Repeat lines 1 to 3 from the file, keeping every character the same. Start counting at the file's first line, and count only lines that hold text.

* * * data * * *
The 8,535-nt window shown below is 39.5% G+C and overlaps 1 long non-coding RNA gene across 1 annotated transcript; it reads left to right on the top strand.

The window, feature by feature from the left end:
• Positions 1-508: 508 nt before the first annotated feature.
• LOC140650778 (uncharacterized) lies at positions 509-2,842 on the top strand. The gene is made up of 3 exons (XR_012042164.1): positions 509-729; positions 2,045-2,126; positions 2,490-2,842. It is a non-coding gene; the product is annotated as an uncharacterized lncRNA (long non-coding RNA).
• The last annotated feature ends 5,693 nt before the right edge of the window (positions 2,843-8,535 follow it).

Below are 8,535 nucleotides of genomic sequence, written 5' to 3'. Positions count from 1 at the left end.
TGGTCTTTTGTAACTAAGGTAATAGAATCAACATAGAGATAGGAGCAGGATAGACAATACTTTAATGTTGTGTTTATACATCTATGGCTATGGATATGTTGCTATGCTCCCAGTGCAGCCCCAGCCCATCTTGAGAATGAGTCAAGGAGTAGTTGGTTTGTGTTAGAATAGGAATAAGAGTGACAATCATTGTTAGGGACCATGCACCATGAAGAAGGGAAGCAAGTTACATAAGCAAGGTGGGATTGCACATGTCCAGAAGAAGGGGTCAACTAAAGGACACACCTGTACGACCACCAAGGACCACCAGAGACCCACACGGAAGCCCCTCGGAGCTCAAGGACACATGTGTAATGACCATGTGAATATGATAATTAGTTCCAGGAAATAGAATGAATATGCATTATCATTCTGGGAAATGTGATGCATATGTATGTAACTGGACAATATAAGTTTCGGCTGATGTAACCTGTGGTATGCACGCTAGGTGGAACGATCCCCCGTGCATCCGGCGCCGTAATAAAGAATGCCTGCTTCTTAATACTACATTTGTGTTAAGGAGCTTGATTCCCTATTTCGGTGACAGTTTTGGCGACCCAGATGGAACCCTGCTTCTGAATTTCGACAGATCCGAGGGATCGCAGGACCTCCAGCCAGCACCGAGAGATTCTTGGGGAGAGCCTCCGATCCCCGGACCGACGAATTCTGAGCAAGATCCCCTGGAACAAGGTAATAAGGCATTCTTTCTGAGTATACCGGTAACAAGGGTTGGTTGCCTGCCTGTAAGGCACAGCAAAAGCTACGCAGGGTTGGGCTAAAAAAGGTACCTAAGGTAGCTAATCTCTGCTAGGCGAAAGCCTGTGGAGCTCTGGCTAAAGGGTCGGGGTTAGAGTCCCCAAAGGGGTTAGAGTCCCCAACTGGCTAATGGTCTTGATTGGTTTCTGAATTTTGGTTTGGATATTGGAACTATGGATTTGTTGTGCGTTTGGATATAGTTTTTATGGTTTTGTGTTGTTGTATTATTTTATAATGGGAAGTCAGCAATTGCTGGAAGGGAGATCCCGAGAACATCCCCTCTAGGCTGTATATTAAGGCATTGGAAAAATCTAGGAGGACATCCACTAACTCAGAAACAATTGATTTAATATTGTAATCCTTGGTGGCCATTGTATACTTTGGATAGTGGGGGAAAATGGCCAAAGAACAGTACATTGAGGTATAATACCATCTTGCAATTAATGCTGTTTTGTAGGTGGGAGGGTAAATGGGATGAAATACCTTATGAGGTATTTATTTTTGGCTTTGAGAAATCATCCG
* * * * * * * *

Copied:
The 8,535-nt window shown below is 39.5% G+C and overlaps 1 long non-coding RNA gene across 1 annotated transcript; it reads left to right on the top strand.

The window, feature by feature from the left end:
• Positions 1-508: 508 nt before the first annotated feature.